Golf Lesson Glendale AZ

See below to find fitness trainers for golfers in Glendale who provide access to golf training programs, cardiovascular conditioning tests, strength training programs, sports nutritionists, and physical therapists, as well as advice and content on healthy diet plans for golfers.

Bally Total Fitness
(623) 486-8896
5720 W Peoria Ave
Glendale, AZ
 
Gold's Gym
(623) 334-4653
8440 W Thunderbird Rd
Peoria, AZ
 
Kathy Bayer
(623) 217-3872
Glendale, AZ

Data Provided by:
Madison Athletic Boxing Gym
(602) 943-4877
11420 N 19th Ave Ste 10
Phoenix, AZ
Industry
Personal Trainer

Data Provided by:
Hioki Dojo
(602) 973-1661
7116 N 35 Av
Phoenix, AZ
 
Peoria Bally Total Fitness
5720 W Peoria Ave
Glendale, AZ
Programs & Services
Bilingual staff, Cardio Equipment, Child Center, Group Exercise Studio, Parking, Personal Training, Pilates, Pool, Reaction Cycling, Sauna, Steam Room, Whirl Pool, Yoga

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L A Fitness Sports Club
(623) 773-0368
10160 N 67th Ave
Glendale, AZ
 
Jim O
(623) 937-9044
7215w. Rose Lane
Glendale, AZ
Specialty
Personal Trainer
Schedule Type
FT
Certifications
ISSA Fitness Trainer since Febuary of 2004 ISSA Specialist in Fitness for Older Adults since Febuary of 2008
Education
High School Diploma, Graduated 1980

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L A Fitness Sports Club
(602) 547-9425
5536 W Bell Rd
Glendale, AZ
 
Mark Leicester
(623) 707-6398
Glendale, AZ

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Conditioned for competition

  • By James Achenbach
  • How does a golfer start a fitness program? How does any person, regardless of his or her golfing ability, get in shape to become a better or more consistent player?

    David Ostrow, CEO of Body Balance for Performance, one of the leading organizations in golf fitness, has some answers.

    Across the United States, Body Balance includes 32 franchise operations that focus on golf as well as other sports activities. Ostrow saidmany Body Balance clients begin their fitness programs in the winter, a perfect time for most people to initiate a fitness routine.

    Ostrow, a physical therapist, is certified bythe Titleist Performance Institute as a level-3 medical professional. He also is a member of the medical advisory board for TPI, which organizes and conducts the biennial World Golf Fitness Summit.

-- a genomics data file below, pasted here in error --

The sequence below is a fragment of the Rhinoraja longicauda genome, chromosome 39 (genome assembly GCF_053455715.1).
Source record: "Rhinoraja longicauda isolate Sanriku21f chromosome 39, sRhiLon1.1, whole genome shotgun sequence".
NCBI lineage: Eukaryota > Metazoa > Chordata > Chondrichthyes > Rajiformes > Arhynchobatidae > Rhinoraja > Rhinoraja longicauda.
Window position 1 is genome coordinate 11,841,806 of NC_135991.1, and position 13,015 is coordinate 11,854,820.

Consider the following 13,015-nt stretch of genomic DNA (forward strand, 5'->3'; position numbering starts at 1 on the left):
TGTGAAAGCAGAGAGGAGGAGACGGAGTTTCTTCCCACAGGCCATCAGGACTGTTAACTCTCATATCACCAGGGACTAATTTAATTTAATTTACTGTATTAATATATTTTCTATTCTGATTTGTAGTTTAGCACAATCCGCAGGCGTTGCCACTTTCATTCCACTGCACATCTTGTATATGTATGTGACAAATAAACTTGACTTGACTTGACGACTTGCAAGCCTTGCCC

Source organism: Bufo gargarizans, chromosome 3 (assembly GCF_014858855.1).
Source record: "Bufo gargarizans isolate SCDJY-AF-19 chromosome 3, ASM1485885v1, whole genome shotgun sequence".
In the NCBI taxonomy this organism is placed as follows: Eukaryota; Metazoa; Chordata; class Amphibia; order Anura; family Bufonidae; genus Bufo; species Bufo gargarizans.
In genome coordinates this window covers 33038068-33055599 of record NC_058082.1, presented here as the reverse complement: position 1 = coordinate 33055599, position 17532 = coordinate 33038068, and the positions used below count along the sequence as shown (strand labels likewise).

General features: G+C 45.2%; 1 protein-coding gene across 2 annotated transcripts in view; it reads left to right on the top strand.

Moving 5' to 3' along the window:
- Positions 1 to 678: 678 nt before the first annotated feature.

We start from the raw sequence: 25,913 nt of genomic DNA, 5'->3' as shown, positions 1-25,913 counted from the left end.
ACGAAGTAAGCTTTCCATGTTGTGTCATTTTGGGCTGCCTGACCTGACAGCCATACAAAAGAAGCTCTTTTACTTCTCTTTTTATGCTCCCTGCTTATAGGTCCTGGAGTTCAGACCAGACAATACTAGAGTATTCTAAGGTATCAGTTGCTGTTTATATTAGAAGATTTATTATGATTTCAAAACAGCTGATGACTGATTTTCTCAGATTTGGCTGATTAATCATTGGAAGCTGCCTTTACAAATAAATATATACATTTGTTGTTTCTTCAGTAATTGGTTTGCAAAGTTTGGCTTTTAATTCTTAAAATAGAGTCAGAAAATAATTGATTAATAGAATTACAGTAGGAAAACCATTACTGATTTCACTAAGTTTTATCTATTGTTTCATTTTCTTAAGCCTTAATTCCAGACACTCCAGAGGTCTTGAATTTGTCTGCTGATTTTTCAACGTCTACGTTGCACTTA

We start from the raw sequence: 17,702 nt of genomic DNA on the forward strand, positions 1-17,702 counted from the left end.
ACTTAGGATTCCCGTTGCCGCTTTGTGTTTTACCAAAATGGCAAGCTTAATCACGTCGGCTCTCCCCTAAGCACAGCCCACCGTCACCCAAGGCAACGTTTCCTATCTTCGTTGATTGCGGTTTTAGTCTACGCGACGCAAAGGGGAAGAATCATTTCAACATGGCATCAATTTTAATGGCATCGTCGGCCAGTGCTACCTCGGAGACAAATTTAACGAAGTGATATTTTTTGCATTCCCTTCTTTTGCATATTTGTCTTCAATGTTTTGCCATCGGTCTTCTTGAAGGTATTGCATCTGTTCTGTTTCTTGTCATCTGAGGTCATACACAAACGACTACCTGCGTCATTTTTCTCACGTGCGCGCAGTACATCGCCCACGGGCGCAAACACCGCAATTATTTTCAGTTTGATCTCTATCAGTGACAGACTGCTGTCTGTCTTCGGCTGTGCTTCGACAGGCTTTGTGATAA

The first step, according to Ostrow, is to find a certified fitness professional. TPI (www.mytpi.com) certifies golf trainers. So does Body Balance (www.fitgolf.com) and facilities such as the Chek Institute near San Diego (www.chekinstitute.com).

    The next step: Golfers must choose carefully between a physical trainer and a medical professional, says Ostrow, who is credentialed in both fields.

    “A medical professional focuses on range of motion,”Ostrowsaid. “A physical trainer is more concerned with the ability to move fast. A medical professional deals with movement dysfunction, injury prevention and injury rehabilitation. I call them restorative programs.

    “In simple terms, a medical professional is concerned with range of motion, while a physical trainer tries to improve a golfer’s ability to move fast. You might say a physical trainer super charges the body.”

    How does a golfer evaluate range of motion? Ostrow mentioned three basic tests.

    Test No. 1: Try to touch your toes without bending your knees.

    Test No. 2: Stand in front of a mirror and adopt the posture of a 5-iron stance. Cross your arms over your chest. Then attempt to rotate your hips to the left and right without moving your chest.

    Test No. 3: From the same position as No. 2, try to move your chest to the left and right without moving your hips. “If you cannot do these drills, you need somebody who can help you through the basics of how to move,” Ostrow said.

    “If you can do them and you have that range of motion, then you probably are ready to choo...

    Click here to read the rest of this article from Golfweek.com